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sanneh speaks: aloud

In the books I read sometimes I need to stop and ask Barby, "Can I read this aloud to you?"

Like when Sanneh speaks of an African childhood:

An African child hood such as mine was not littered with the kind of stimuli we associate with age-specific gadgets, including toys of every description and sophistication. An African child learns pretty quickly that playmates are not the same as playthings, and having friends is altogether different from possessing things. A childhood landscape in Africa is a pretty stripped-down scene, with not even the barest of things made for children. But what a child lacks in mechanical toys is more than made up for in the organic richness of human contact and relationship. Society was designed that way.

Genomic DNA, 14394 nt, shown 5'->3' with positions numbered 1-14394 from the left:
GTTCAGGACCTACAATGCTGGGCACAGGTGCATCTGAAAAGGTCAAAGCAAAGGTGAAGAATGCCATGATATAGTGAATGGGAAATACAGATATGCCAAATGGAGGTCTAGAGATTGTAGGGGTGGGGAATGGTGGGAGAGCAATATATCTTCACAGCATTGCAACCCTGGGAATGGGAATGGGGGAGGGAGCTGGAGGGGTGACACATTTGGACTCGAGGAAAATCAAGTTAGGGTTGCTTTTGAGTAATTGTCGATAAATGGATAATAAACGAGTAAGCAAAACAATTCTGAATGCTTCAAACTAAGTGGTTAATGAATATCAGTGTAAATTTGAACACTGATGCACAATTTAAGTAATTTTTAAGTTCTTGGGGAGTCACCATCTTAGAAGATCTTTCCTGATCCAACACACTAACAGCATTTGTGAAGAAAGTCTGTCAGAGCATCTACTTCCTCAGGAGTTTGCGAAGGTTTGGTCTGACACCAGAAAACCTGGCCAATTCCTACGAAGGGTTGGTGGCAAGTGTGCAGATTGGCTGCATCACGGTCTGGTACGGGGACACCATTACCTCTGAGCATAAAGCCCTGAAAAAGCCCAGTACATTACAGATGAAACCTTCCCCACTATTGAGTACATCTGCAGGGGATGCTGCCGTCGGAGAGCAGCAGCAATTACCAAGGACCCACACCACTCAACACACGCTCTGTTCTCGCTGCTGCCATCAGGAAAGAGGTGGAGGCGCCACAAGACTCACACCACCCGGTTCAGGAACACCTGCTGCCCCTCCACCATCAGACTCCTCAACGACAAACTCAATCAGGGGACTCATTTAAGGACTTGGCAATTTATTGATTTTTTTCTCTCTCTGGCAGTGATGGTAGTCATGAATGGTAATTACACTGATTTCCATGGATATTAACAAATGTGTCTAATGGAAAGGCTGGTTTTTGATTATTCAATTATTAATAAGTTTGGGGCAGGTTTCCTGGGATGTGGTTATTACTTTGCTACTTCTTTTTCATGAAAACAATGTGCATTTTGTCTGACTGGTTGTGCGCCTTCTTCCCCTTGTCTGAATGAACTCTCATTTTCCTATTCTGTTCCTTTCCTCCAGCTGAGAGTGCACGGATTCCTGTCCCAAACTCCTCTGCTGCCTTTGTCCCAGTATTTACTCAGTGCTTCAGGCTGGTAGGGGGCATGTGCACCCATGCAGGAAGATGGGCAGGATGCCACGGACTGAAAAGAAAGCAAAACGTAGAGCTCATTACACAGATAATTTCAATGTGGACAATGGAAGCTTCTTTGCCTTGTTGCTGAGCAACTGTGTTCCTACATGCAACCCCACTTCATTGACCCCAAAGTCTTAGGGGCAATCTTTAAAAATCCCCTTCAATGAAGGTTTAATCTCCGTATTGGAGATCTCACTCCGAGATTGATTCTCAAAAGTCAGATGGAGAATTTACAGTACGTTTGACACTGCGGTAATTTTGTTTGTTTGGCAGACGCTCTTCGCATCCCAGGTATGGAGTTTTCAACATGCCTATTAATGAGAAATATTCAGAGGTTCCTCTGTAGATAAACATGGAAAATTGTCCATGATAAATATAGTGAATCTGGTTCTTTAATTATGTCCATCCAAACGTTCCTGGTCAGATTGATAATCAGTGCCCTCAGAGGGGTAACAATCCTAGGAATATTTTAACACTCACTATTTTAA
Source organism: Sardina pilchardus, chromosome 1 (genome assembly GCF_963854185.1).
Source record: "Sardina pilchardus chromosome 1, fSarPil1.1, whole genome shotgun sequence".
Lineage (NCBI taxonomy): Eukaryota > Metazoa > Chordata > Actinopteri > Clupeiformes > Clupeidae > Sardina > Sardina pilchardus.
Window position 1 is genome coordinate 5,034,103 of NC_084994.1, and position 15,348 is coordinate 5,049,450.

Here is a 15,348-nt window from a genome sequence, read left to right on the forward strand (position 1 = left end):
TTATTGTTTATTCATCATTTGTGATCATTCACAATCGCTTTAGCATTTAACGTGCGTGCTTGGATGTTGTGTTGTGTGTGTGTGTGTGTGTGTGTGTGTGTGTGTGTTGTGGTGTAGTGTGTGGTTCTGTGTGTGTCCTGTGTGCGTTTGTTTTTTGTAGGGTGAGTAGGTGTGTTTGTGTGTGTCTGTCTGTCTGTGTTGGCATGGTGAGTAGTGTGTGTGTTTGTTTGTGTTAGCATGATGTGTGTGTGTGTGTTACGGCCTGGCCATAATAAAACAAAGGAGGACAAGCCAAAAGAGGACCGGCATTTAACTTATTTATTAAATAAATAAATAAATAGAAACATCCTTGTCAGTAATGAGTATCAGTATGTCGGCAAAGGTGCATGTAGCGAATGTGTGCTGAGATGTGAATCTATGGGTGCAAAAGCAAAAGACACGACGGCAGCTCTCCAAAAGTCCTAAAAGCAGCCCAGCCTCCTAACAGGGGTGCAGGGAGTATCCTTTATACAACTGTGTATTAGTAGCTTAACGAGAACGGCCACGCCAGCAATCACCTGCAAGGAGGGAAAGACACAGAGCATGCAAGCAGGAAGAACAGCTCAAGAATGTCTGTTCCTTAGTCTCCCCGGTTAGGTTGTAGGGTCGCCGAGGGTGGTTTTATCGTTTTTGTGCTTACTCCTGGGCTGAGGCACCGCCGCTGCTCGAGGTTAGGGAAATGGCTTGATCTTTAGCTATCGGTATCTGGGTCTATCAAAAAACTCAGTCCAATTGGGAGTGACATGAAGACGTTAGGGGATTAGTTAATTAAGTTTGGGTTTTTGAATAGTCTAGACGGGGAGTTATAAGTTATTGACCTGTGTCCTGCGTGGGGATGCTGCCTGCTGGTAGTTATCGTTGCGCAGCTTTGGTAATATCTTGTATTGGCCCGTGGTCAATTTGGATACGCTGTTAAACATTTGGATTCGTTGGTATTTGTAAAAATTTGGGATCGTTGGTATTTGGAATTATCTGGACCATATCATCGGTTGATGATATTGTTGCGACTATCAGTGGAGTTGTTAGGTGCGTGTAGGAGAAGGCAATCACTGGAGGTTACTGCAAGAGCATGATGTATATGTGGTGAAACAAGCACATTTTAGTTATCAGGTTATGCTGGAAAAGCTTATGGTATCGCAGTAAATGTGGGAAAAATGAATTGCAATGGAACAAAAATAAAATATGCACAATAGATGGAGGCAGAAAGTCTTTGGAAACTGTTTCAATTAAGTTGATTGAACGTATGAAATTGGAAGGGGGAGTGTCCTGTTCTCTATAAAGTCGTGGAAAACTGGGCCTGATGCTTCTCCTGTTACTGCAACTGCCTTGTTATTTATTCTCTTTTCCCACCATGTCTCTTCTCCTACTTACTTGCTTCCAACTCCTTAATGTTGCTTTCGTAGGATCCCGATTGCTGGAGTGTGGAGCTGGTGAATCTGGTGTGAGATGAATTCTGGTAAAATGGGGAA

What to a Western eye looks like childhood of deprivation, then, is to the African a stage of life brimming with assets of childhood enrichment. The African child lives in a close, crowded world, a world teeming with faces and sounds and movements…

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